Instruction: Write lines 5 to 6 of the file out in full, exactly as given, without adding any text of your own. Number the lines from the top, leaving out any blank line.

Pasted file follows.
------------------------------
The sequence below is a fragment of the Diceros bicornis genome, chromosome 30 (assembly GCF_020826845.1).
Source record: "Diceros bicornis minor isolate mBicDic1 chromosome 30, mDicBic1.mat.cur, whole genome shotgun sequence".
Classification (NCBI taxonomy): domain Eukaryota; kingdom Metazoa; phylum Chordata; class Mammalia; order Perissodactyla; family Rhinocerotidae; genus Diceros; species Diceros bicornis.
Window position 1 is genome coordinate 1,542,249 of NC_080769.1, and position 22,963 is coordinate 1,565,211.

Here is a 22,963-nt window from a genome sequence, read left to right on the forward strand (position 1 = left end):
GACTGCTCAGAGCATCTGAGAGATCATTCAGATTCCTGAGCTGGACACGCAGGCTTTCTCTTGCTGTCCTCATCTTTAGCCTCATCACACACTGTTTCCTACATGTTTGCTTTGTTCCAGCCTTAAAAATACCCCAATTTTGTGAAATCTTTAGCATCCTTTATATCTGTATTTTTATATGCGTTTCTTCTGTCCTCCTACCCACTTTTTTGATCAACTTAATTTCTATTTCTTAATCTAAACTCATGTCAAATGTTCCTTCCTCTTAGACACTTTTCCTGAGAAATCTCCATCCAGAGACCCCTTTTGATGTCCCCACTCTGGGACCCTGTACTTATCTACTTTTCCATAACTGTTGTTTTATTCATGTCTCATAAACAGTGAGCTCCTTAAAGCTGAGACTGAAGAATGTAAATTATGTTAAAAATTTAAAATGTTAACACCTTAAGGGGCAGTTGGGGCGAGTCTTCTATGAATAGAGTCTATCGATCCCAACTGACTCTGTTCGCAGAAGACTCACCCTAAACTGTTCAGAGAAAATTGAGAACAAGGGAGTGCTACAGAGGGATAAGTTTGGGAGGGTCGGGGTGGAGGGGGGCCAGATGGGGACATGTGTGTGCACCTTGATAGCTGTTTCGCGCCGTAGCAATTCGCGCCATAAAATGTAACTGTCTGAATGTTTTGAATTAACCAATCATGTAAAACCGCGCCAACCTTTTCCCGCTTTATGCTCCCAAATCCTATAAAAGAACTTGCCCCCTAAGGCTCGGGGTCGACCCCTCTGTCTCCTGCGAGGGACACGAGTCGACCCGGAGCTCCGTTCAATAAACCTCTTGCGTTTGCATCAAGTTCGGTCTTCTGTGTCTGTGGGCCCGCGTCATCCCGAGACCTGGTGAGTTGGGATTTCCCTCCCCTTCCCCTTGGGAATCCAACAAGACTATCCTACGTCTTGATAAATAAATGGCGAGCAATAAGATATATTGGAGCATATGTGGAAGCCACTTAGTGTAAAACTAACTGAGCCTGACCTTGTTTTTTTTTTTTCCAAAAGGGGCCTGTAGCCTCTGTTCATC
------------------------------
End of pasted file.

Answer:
Here is a 22,963-nt window from a genome sequence, read left to right on the forward strand (position 1 = left end):
GACTGCTCAGAGCATCTGAGAGATCATTCAGATTCCTGAGCTGGACACGCAGGCTTTCTCTTGCTGTCCTCATCTTTAGCCTCATCACACACTGTTTCCTACATGTTTGCTTTGTTCCAGCCTTAAAAATACCCCAATTTTGTGAAATCTTTAGCATCCTTTATATCTGTATTTTTATATGCGTTTCTTCTGTCCTCCTACCCACTTTTTTGATCAACTTAATTTCTATTTCTTAATCTAAACTCATGTCAAATGTTCCTTCCTCTTAGACACTTTTCCTGAGAAATCTCCATCCAGAGACCCCTTTTGATGTCCCCACTCTGGGACCCTGTACTTATCTACTTTTCCATAACTGTTGTTTTATTCATGTCTCATAAACAGTGAGCTCCTTAAAGCTGAGACTGAAGAATGTAAATTATGTTAAAAATTTAAAATGTTAACACCTTAAGGGGCAGTTGGGGCGAGTCTTCTATGAATAGAGTCTATCGATCCCAACTGACTCTGTTCGCAGAAGACTCACCCTAAACTGTTCAGAGAAAATTGAGAACAAGGGAGTGCTACAGAGGGATAAGTTTGGGAGGGTCGGGGTGGAGGGGGGCCAGATGGGGACATGTGTGTGCACCTTGATAGCTGTTTCGCGCCGTAGCAATTCGCGCCATAAAATGTAACTGTCTGAATGTTTTGAATTAACCAATCATGTAAAACCGCGCCAACCTTTTCCCGCTTTATGCTCCCAAATCCTATAAAAGAACTTGCCCCCTAAGGCTCGGGGTCGACCCCTCTGTCTCCTGCGAGGGACACGAGTCGACCCGGAGCTCCGTTCAATAAACCTCTTGCGTTTGCATCAAGTTCGGTCTTCTGTGTCTGTGGGCCCGCGTCATCCCGAGACCTGGTGAGTTGGGATTTCCCTCCCCTTCCCCTTGGGAATCCAACAAGACTATCCTACGTCTTGATAAATAAATGGCGAGCAATAAGATATATTGGAGCATATGTGGAAGCCACTTAGTGTAAAACTAACTGAGCCTGACCTTGTTTTTTTTTTTTCCAAAAGGGGCCTGTAGCCTCTGTTCATC